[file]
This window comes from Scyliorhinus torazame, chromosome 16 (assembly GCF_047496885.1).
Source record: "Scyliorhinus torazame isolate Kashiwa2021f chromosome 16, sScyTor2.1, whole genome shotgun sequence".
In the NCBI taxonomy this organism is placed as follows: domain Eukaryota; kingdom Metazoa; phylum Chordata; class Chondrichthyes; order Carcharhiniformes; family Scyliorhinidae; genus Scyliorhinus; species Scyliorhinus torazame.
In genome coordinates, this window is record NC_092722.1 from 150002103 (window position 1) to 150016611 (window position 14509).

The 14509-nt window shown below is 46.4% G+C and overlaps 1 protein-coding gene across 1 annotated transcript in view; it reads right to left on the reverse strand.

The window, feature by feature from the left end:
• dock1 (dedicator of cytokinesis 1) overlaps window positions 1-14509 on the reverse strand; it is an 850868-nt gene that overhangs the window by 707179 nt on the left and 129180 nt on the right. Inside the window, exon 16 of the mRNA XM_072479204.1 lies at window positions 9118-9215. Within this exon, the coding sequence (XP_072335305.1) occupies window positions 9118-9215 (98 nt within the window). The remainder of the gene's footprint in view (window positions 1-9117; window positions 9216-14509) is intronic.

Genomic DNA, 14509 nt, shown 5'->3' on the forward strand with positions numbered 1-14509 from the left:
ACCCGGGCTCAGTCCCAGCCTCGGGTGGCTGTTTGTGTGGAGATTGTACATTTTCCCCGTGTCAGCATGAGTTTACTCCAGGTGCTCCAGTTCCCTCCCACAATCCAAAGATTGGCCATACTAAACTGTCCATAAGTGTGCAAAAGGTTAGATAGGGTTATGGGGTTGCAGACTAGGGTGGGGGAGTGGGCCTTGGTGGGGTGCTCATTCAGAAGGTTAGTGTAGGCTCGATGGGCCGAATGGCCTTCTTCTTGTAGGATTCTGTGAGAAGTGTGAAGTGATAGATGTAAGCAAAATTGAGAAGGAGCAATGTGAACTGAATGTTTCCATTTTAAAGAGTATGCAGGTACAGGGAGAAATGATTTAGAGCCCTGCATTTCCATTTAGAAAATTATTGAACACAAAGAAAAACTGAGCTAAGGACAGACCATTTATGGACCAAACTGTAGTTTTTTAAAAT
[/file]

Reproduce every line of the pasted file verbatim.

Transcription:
This window comes from Scyliorhinus torazame, chromosome 16 (assembly GCF_047496885.1).
Source record: "Scyliorhinus torazame isolate Kashiwa2021f chromosome 16, sScyTor2.1, whole genome shotgun sequence".
In the NCBI taxonomy this organism is placed as follows: domain Eukaryota; kingdom Metazoa; phylum Chordata; class Chondrichthyes; order Carcharhiniformes; family Scyliorhinidae; genus Scyliorhinus; species Scyliorhinus torazame.
In genome coordinates, this window is record NC_092722.1 from 150002103 (window position 1) to 150016611 (window position 14509).

The 14509-nt window shown below is 46.4% G+C and overlaps 1 protein-coding gene across 1 annotated transcript in view; it reads right to left on the reverse strand.

The window, feature by feature from the left end:
• dock1 (dedicator of cytokinesis 1) overlaps window positions 1-14509 on the reverse strand; it is an 850868-nt gene that overhangs the window by 707179 nt on the left and 129180 nt on the right. Inside the window, exon 16 of the mRNA XM_072479204.1 lies at window positions 9118-9215. Within this exon, the coding sequence (XP_072335305.1) occupies window positions 9118-9215 (98 nt within the window). The remainder of the gene's footprint in view (window positions 1-9117; window positions 9216-14509) is intronic.

Genomic DNA, 14509 nt, shown 5'->3' on the forward strand with positions numbered 1-14509 from the left:
ACCCGGGCTCAGTCCCAGCCTCGGGTGGCTGTTTGTGTGGAGATTGTACATTTTCCCCGTGTCAGCATGAGTTTACTCCAGGTGCTCCAGTTCCCTCCCACAATCCAAAGATTGGCCATACTAAACTGTCCATAAGTGTGCAAAAGGTTAGATAGGGTTATGGGGTTGCAGACTAGGGTGGGGGAGTGGGCCTTGGTGGGGTGCTCATTCAGAAGGTTAGTGTAGGCTCGATGGGCCGAATGGCCTTCTTCTTGTAGGATTCTGTGAGAAGTGTGAAGTGATAGATGTAAGCAAAATTGAGAAGGAGCAATGTGAACTGAATGTTTCCATTTTAAAGAGTATGCAGGTACAGGGAGAAATGATTTAGAGCCCTGCATTTCCATTTAGAAAATTATTGAACACAAAGAAAAACTGAGCTAAGGACAGACCATTTATGGACCAAACTGTAGTTTTTTAAAAT